10. Word of mouth and opinion leadership

    Directory of Open Access Journals (Sweden)

    Žnideršić-Kovač Ružica

    2008-01-01

    Full Text Available The new, alternative thinking patterns in marketing highlight the fact that exchanges per se are not the focus of marketing analysis and researches; rather than that, they must surrender this position to relationships between different sides in the marketing setting - the company and consumers, internal relations within companies, and relations between consumers themselves. A new philosophy, relationship marketing, is taking over the position of the old transaction marketing philosophy. The greatest challenge for marketing professionals at the beginning of the 21st century is this third dimension of relationships - relations between consumers, their mutual impact on preferences and purchase decisions, and, most notably, the possibility of involving consumers in companies marketing mix programs. Opinion leaders - their identification, creation, their word-of-mouth communication, its emergence and impact are currently the focus of marketing theory and practice.

  11. Adolescents' knowledge and opinions about smoking

    DEFF Research Database (Denmark)

    Povlsen, Lene; Aryal, Umesh Raj; Petzold, Max

    2018-01-01

    also created environments for smoking. Some expressed confidence to resist peer pressure and refuse to start smoking, but also expressed the need for prevention strategies in schools and for governmental initiatives, such as more strict implementation of tobacco control and regulations to prevent......, whereas qualitative studies exploring adolescents' smoking behavior and their views, knowledge and experiences are scarce. OBJECTIVE: To gain a deep understanding of Nepalese adolescents' knowledge and opinions about smoking and reasons for smoking initiation. SUBJECTS: Adolescents from four secondary...... schools in the Bhaktapur district, Nepal. METHODS: Eight focus-group discussions were conducted with 71 adolescents aged 13-16 years and from grades 8-10. Data were analyzed using manifest qualitative content analysis. RESULTS: The participants knew that smoking represents health risks as well as socio...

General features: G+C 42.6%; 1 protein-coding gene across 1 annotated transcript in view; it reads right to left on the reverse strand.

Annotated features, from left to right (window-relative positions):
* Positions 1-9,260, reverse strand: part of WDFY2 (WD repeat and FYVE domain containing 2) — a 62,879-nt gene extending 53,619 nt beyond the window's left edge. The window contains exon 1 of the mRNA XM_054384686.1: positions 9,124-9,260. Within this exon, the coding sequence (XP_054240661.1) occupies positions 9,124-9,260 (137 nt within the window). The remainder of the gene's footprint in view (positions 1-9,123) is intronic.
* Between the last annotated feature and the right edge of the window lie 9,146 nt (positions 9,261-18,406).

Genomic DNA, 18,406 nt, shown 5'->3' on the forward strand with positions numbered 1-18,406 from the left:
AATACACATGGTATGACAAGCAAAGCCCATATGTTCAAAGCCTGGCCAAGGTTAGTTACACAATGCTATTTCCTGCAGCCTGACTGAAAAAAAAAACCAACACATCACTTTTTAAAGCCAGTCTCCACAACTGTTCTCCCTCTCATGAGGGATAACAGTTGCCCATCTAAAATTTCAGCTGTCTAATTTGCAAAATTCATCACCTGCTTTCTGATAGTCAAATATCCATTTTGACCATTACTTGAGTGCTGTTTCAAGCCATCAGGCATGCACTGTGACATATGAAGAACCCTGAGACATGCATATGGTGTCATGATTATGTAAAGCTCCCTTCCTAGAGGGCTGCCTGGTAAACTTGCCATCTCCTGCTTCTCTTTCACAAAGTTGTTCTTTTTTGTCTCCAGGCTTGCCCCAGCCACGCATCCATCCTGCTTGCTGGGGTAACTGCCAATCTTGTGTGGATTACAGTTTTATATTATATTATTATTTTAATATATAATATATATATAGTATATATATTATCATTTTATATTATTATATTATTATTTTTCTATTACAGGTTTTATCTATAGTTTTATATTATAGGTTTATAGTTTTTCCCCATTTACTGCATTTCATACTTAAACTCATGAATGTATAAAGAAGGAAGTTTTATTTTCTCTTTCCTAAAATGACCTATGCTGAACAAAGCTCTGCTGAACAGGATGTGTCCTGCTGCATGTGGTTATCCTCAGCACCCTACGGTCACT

12. Wind energy - Opinions of the ADEME

    International Nuclear Information System (INIS)

    2016-04-01

    This publication proposes brief presentations and discussions and some data related to the production of electricity by means of wind energy: principle and description, key data (international context, electric power production in France, economic development of the sector), status of knowledge regarding various aspects (assets of wind energy, a clean and local energy, a predictable and manageable source, an increasing competitiveness, a focus on offshore wind energy, control of acoustic and landscape impacts, protection of biodiversity, management of interactions with radars, a steady and clear regulation), perspectives of evolution (a sector of innovations, an opportunity for the development of circular economy, promotion of a participative and citizen wind energy), the case a small units, actions undertaken by the ADEME, and global opinion by the ADEME